Saturday, November 22, 2008

My Panthers-Falcons prediction

Thoughts entering the 4:15 p.m. Panther-Falcon game at the Georgia Dome Sunday:

** One of Carolina’s most impressive defensive performances of the season so far came against Atlanta. In that 24-9 victory on Sept.28, the Panthers never let the Falcons in the end zone, allowed Michael Turner only 56 rushing yards and gave up just 158 passing to rookie Matt Ryan.

** I think Carolina’s defense will be the biggest key. That performance against Detroit seemed so out of character – to give up 22 points to the Lions?? C’mon. I think Carolina would need to keep Atlanta to 17 or fewer points in this one to win.

** Watch what Atlanta does with Muhsin Muhammad in this game. He had 147 yards receiving in the last game, but the Falcons have retooled their secondary since then and they’ll pay far more attention to him this time.

** If Jake Delhomme has a third straight bad game, then this isn’t just a hiccup. This is an actual trend.

** Atlanta, in third place in the NFC South, really needs this one. Like the Panthers, the Falcons have been far better at home than on the road this season.

My prediction: Atlanta 20, Carolina 17.

Friday, November 21, 2008

A Car Wreck 40 Years Ago Helped Davidson Win

You’ve got to love Davidson coach Bob McKillop’s analogies. McKillop doesn’t go in for the “one game at a time” coach-speak. He tells his team stories and draws lessons from them – a much better way to go.

So this week, after No.21 Davidson's four-point loss to No.12 Oklahoma, McKillop told the squad about this wreck he had 40 years ago south of Richmond. He was driving a 1962 VW Beetle from New York to Greenville, N.C., to go to a funeral.

At 4 a.m., near Richmond on Interstate 95, an exhausted McKillop went to sleep while driving. He plowed through a sign, ended up in a ditch but escaped serious injury. It scared him, and altered his driving habits.

From then on, McKillop told his team, whenever he’s tired while driving, he rolls down the window, sticks his arm out there and moves it around. And he turns up the radio and sings. And he reads every billboard on both sides of the road rather than just keeping his eyes straight on the highway.

So how does this translate to basketball? McKillop wanted his team to move more (the arm), talk more (the singing) and look around more to see what’s happening (the billboards). All that happened in Davidson’s impressive 97-70 pounding of Winthrop Friday night.

One other note: Winthrop coach Randy Peele was upset after the game about many things, mostly about the way his own 1-3 team played. But he also mentioned that trying to defend Stephen Curry (30 points, 13 assists) is frustrating, and not just because Curry is so good.

“They don’t let you defend him,” Peele said of the officials. “If there’s any type of physicality, there’s a whistle.”

Peele was also very complimentary of Davidson, Curry and forward Andrew Lovedale in particular. But it sounded like Peele was implying that Curry is getting the “star” calls this year in college basketball that Kobe Bryant or LeBron James gets in the NBA.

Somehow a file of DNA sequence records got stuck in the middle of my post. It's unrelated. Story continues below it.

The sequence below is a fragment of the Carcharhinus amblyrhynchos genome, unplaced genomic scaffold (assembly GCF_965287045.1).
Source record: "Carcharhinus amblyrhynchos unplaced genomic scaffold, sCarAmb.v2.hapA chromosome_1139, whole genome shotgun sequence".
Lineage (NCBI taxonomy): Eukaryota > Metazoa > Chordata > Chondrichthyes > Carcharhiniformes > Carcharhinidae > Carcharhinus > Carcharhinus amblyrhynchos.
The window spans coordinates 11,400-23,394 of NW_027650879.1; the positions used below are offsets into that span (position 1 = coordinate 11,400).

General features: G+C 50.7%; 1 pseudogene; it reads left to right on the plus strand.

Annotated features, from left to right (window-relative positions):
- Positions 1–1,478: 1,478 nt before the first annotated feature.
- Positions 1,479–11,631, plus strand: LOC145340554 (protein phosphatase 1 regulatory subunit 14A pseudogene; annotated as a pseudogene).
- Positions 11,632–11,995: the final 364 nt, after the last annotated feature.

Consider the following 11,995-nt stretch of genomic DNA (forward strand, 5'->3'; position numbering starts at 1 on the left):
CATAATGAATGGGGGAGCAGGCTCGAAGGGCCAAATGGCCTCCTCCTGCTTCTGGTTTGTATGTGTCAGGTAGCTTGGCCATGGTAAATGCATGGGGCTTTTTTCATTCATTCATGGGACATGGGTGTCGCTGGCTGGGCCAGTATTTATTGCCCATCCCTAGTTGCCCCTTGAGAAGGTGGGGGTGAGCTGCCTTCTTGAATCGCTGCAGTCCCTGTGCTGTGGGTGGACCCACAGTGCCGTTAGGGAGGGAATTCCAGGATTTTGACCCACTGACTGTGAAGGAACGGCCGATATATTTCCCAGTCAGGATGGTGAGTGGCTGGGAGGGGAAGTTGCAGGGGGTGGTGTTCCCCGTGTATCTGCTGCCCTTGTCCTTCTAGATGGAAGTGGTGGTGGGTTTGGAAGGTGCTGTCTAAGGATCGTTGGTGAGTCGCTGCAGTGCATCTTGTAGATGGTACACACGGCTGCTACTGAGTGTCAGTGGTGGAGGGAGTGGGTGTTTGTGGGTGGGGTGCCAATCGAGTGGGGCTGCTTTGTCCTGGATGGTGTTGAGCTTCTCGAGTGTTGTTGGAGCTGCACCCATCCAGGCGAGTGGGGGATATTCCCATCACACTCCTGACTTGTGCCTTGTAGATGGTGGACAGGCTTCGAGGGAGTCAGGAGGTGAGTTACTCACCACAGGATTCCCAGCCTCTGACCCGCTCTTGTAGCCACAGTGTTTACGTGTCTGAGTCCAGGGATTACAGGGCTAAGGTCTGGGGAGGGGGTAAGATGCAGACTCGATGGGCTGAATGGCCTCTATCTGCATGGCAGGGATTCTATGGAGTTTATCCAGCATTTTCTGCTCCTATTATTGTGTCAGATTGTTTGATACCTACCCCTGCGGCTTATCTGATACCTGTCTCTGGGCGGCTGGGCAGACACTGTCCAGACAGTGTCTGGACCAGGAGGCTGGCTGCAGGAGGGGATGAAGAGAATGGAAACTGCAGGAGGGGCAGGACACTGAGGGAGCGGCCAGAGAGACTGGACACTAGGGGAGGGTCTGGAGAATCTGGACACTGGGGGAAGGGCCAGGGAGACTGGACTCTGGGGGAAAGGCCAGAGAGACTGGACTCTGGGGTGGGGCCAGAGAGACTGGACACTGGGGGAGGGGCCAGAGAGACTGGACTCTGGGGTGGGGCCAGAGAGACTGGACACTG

How frustrated can Larry Brown get?

Wow. It sure hasn't taken very long for Larry Brown (right) to get frustrated about his Charlotte Bobcats team, has it? Check out this story from Rick Bonnell in today's Observer, where Brown is obviously trying to send yet another message about lack of effort to his starters.

Brown has no interest in the status quo, which is good, because the status quo for the Bobcats is another 30-52 season and a fifth straight year out of the playoffs. Brown is thinking about starting rookies D.J. Augustin (maybe ready) and Alexis Ajinca (definitely NOT ready) tonight against the Hawks. And even if he doesn't do it now, it's obvious he'll do something like that soon.

Brown is a basketball genius and a hall of fame coach, but he's far from perfect (witness the New York Knicks implosion). Even geniuses throw stuff at the wall sometimes and see what sticks, and I get the idea that's what LB is doing with this possible move.

Brown's charge of the first team not providing enough effort? Partly true, partly not.

You can't tell me Gerald Wallace doesn't play hard, for instance. I think this blanket "no effort" charge is really directed more at May -- who has been so deep in Brown's doghouse I'm not sure he will ever get out.

But it's not just May. The Bobcats aren't getting nearly enough production from Emeka Okafor, in particular, and the rest of the starters in general. Charlotte is headed straight toward another disappointing season if something doesn't change. I applaud Brown for trying to figure out something that will work.

Thursday, November 20, 2008

Quit whining about Zeller, Tar Heel fans

OK, UNC fans. You’re going to need to have to stop the wailing and gnashing of teeth over the loss of 7-foot freshman center Tyler Zeller.

Yes, Zeller will be a very good college player – someday. You know what he was on this UNC team, though, once everyone gets healthy? About the eighth or ninth man. Yes, Zeller would be valued for his height and the fact he has five fouls to give, but let’s be serious. The Tyler that really matters on this team is Hansbrough.

If you’re rating Zeller’s season-ending broken wrist on a calamity scale of 1-10 – with a 10 being something like a season-ending injury to Hansbrough or Roy Williams quitting in midseason and a 1 being an ankle injury to a walk-on – I’d give the Zeller injury a 4.

Yes, it leaves the Tar Heels a little thin at the post, but c’mon – Hansbrough is the best post player in the country. And have you seen Ed Davis? The 6-10 Davis is a much better rebounder than Zeller right now (he’s averaging a team-high 12 per game), and that’s what the Tar Heels need most in the post. He’ll be the first post player off the bench.